Monday, January 3, 2011

James Baldwin's Testimony

James Baldwin's testimony before the U.S. House Select Subcommittee on a bill to establish a National Negro History and Culture Commission; March 18, 1969, New York City.

… Congressman [William] Hathaway of Maine.

Mr. Hathaway.

Mr. Baldwin, I take it that you would agree that perhaps we should expand the scope of the bill to cover not only the history of the culture but also the contemporary heroes.

Mr. Baldwin.

Yes, but you must understand that, speaking as black Americans, my heroes have always been [seen] from the point of view of White Americans as bad niggers. Cassius Clay is one of my heroes but not one of yours.

I, on the other hand am not suggesting that this commission should establish a hall of fame for great Negroes at all. What I am trying to suggest is that you recognize the role that my heroes – as distinguished from yours – have played in American life and the reasons why all my heroes came to such bloody ends.

From my point of view, Muhammad Ali Clay, without discussing his affiliations or what I might think of him, has been hanged by the public as a bad nigger. He is going to be an example to every other Negro man. Those are my heroes. Those are not the heroes of the American public. You will find yourself up against that fact before many days have passed.

Do you see what I mean? As long as my heroes are not yours, then the bitterness in the ghetto increases hour by hour and grows more and more dangerous and does not only blow up the ghetto but blows up the cities.

When I came back from New York a few weeks ago, I came back during the garbage strike, when all of New York looked just like Harlem.

Mr. Scheuer.

It looked just like the South Bronx, the district I represent, and I was happy to see the rest of the city have what the residents of Harlem and Bedford-Stuyvesant put up with 365 days of the year. It was a salutary experience.

Mr. Baldwin.

When you unleash a plague, it covers the entire city and nation. What has been happening to me all these years is now beginning to happen to all of you, and this was inevitable. What we are involved with here is an attempt to have ourselves, and we need each other for that.

My history, though, contains the truth about America, it is going to be hard to teach it.

Mr. Hathaway.

Perhaps we should tell more of the truth about our heroes, such as George Washington and Abraham Lincoln, who are built up in the history books almost as myths. We know that they had frailties. We know they made a lot of mistakes. Those mistakes are never built up, so that the white man has the impression immediately that his heroes are almost gods.

Mr Baldwin.

I don't think any kid believes any of those legends about George Washington and his cherry tree - “I cannot tell a lie” and all that nonsense.

Mr. Hathaway.

I think at certain stages they do. After a while they get to believe its not true.

Mr. Baldwin. I never did.

This is fine. I think it does a disservice to a child to tell him things which are not true. Children cannot really be fooled. For example, and I will be very brief, you remember that several years ago the Birmingham church school was bombed and there were four girls killed there. They were not killed by some madman, but by a mad society, which is not only located in Birmingham. At that time some of us threw together an ad hoc committee to prevent celebrations on Christmas Day. We had lost the right as a Christian nation to celebrate the birth of Christ. I discovered during this that Santa Claus is not needed by children, but by grown-ups. People say we couldn't do that because the children would be so upset. The fact is that it wasn't true; what they really meant was that they would be upset.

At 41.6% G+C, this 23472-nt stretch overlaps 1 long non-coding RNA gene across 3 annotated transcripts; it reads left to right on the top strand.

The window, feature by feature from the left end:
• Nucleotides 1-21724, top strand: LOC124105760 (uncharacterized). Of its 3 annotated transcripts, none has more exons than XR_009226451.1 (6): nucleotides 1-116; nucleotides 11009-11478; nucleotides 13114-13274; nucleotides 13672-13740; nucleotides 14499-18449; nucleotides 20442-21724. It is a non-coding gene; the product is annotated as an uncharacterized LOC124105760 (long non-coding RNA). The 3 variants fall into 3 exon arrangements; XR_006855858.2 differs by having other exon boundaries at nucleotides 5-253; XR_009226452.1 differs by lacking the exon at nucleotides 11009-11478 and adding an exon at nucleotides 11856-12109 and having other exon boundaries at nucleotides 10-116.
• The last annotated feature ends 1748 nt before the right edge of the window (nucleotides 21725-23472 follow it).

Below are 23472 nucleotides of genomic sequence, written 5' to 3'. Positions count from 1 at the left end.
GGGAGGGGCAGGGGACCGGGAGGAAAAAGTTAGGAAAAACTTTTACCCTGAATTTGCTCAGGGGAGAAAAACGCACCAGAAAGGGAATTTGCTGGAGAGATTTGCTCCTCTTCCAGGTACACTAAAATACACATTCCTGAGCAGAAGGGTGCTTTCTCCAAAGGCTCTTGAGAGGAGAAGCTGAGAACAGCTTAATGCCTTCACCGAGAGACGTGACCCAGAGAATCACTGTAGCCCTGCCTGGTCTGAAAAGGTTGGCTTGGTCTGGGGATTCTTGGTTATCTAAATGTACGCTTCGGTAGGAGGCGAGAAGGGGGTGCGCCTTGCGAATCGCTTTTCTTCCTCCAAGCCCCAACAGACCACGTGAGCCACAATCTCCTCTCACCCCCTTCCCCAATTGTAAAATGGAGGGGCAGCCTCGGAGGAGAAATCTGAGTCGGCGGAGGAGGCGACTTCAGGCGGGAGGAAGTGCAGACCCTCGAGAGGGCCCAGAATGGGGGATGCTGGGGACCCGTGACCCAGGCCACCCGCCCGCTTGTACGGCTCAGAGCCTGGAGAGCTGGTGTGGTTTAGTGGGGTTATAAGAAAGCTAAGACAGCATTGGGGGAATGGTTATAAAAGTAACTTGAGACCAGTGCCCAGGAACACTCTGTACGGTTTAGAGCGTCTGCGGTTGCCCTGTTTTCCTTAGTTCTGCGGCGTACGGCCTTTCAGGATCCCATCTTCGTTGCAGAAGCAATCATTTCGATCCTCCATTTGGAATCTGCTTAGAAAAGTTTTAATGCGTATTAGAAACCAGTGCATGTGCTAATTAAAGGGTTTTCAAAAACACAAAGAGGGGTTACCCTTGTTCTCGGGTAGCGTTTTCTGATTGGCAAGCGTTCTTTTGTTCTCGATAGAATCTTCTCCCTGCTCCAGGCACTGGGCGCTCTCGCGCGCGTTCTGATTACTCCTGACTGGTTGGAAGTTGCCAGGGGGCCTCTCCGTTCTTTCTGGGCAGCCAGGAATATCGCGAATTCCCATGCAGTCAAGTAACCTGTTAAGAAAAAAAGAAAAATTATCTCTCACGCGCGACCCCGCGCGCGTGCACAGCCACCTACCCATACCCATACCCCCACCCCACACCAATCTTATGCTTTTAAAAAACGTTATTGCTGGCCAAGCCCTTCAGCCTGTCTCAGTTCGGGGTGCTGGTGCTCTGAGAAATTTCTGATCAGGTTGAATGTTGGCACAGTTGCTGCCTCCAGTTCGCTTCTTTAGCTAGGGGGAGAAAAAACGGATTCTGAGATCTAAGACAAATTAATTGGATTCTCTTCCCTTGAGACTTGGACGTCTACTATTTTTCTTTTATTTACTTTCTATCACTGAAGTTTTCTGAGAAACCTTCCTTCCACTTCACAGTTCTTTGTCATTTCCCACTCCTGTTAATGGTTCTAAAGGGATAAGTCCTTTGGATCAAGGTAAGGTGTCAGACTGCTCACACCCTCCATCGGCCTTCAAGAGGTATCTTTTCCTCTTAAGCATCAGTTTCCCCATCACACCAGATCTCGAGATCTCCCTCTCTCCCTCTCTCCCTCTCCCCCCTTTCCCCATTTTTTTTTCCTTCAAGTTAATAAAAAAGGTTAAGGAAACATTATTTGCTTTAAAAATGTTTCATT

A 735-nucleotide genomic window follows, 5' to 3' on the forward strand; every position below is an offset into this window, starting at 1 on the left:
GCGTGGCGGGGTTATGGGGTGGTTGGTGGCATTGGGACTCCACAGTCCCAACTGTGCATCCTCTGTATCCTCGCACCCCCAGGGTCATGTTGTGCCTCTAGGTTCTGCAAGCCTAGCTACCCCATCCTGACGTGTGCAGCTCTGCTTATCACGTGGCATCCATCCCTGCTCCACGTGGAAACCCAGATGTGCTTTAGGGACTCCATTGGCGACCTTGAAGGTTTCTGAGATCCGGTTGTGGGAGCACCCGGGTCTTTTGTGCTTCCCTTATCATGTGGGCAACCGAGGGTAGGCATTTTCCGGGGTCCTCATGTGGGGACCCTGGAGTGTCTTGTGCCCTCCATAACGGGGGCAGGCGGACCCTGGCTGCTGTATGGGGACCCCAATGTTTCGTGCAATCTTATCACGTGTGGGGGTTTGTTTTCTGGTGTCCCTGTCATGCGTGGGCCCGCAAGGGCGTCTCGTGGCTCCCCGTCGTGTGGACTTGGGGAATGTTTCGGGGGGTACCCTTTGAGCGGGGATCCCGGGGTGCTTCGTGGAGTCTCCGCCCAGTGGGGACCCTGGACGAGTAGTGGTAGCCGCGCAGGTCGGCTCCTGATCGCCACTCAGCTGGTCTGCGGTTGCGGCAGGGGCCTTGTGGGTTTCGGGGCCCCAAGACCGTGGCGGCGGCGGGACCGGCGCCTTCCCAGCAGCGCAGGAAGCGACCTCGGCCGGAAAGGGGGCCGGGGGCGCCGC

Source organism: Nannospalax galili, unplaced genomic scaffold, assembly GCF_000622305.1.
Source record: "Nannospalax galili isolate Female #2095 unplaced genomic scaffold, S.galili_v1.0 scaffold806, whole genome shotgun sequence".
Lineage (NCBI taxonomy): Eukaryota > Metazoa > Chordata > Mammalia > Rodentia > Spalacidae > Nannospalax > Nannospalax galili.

We give them those legends and they try to survive them, but no kid has ever believed anything written about George Washington. Anyway, even if they did, by the time they are seventeen they have got to revise their whole estimate of reality around the fact of human beings, not legends.

I think the sooner one learns the truth, the better. Do I make myself clear?

Mr. Hathaway. I am just wondering whether I agree with you. Perhaps we just need a more realistic appraisal of what our heroes should be.

Mr. Baldwin. Anyway, leaving aside the hypothetical matters, the black kid in the ghetto doesn't believe in those heroes for a moment. You begin the process of the breakdown of communication virtually from the cradle.

I really didn't believe at the time I was seven the Pledge of Allegiance, and no black boy I knew did, either. For very good reasons too. I didn't believe it, in effect, because the country didn't believe it. I didn't believe it because you didn't believe it. If you had believed it, I would have been in a different place. My father would have been a very different man. You didn't believe it, so I didn't. You can't fool a kid. You still don't believe it, and so they don't, and they won't believe it until you do. You have to prove that you do.

Mr. Hathaway. By action?

Mr. Baldwin. Yes, let me get a job, allow me the right to protect my women, my house, my children. That is all the Negro wants: his autonomy. Nobody hates you. The time is gone for that. I simply want to live my life.

I suggest, too, that the kids all up and down this country in the streets of all our cities are coming to ruin and are going on the needle. They are coming to nothing. This is a waste no country can afford.

I am the flesh of your flesh and bone of your bones; I have been here as long as you have been here – longer - I paid for it as much as you have. It is my country, too. Do recognize that that is the whole question. My history and culture has to be taught. It is yours.

Mr Hathaway. Do you think that there is some hope that if the culture is brought back to white America that the black American has a better chance?

Mr Baldwin. Yes. This would involve a change in your institutions. It is not just a matter of passing a bill. The Christian church in this country is a very popular institution. But this has always been a racist institution, and we take that as immoral.

Once I become a part of a church, that institution is a different institution. It is not a matter of letting me into it; it has to change. This is true for all American institutions – including schools and the textbook industry.